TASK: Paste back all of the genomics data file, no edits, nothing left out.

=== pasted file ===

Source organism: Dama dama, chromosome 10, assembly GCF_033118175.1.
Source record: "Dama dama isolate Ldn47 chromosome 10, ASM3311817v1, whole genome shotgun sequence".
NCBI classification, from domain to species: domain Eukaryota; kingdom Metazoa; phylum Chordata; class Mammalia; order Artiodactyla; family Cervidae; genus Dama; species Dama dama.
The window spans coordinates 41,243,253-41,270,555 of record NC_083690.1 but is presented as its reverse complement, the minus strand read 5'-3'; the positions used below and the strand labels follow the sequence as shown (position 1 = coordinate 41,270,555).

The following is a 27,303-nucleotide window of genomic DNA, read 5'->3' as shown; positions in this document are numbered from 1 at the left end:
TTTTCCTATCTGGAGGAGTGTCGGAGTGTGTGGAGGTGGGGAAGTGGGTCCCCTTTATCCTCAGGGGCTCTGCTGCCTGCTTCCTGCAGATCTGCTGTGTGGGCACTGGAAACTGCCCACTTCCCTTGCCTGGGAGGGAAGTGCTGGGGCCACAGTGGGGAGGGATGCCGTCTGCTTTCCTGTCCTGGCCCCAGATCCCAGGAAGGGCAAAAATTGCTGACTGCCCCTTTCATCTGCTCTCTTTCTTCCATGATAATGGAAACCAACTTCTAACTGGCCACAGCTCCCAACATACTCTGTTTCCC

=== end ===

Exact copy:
Source organism: Dama dama, chromosome 10, assembly GCF_033118175.1.
Source record: "Dama dama isolate Ldn47 chromosome 10, ASM3311817v1, whole genome shotgun sequence".
NCBI classification, from domain to species: domain Eukaryota; kingdom Metazoa; phylum Chordata; class Mammalia; order Artiodactyla; family Cervidae; genus Dama; species Dama dama.
The window spans coordinates 41,243,253-41,270,555 of record NC_083690.1 but is presented as its reverse complement, the minus strand read 5'-3'; the positions used below and the strand labels follow the sequence as shown (position 1 = coordinate 41,270,555).

The following is a 27,303-nucleotide window of genomic DNA, read 5'->3' as shown; positions in this document are numbered from 1 at the left end:
TTTTCCTATCTGGAGGAGTGTCGGAGTGTGTGGAGGTGGGGAAGTGGGTCCCCTTTATCCTCAGGGGCTCTGCTGCCTGCTTCCTGCAGATCTGCTGTGTGGGCACTGGAAACTGCCCACTTCCCTTGCCTGGGAGGGAAGTGCTGGGGCCACAGTGGGGAGGGATGCCGTCTGCTTTCCTGTCCTGGCCCCAGATCCCAGGAAGGGCAAAAATTGCTGACTGCCCCTTTCATCTGCTCTCTTTCTTCCATGATAATGGAAACCAACTTCTAACTGGCCACAGCTCCCAACATACTCTGTTTCCC